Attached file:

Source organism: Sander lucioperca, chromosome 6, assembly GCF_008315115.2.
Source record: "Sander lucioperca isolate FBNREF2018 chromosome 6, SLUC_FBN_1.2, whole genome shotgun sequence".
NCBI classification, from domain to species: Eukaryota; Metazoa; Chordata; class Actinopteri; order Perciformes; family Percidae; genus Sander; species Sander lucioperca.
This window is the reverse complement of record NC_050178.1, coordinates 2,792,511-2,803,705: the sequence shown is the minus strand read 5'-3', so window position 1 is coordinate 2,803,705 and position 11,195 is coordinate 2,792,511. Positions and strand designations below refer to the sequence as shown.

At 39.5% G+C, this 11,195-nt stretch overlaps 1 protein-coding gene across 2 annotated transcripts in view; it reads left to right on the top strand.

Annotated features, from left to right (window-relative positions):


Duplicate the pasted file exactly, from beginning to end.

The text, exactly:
Source organism: Sander lucioperca, chromosome 6, assembly GCF_008315115.2.
Source record: "Sander lucioperca isolate FBNREF2018 chromosome 6, SLUC_FBN_1.2, whole genome shotgun sequence".
NCBI classification, from domain to species: Eukaryota; Metazoa; Chordata; class Actinopteri; order Perciformes; family Percidae; genus Sander; species Sander lucioperca.
This window is the reverse complement of record NC_050178.1, coordinates 2,792,511-2,803,705: the sequence shown is the minus strand read 5'-3', so window position 1 is coordinate 2,803,705 and position 11,195 is coordinate 2,792,511. Positions and strand designations below refer to the sequence as shown.

At 39.5% G+C, this 11,195-nt stretch overlaps 1 protein-coding gene across 2 annotated transcripts in view; it reads left to right on the top strand.

Annotated features, from left to right (window-relative positions):